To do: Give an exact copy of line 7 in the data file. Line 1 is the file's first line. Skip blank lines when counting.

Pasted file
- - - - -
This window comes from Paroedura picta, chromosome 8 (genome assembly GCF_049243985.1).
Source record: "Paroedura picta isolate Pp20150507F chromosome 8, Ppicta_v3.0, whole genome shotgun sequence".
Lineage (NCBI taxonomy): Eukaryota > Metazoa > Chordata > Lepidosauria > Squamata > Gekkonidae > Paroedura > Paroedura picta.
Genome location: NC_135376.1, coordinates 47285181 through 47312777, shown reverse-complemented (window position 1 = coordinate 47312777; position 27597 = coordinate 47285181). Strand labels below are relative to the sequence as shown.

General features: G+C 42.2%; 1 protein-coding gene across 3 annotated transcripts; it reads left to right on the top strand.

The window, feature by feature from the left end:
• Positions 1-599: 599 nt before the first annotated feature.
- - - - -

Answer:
• Positions 1-599: 599 nt before the first annotated feature.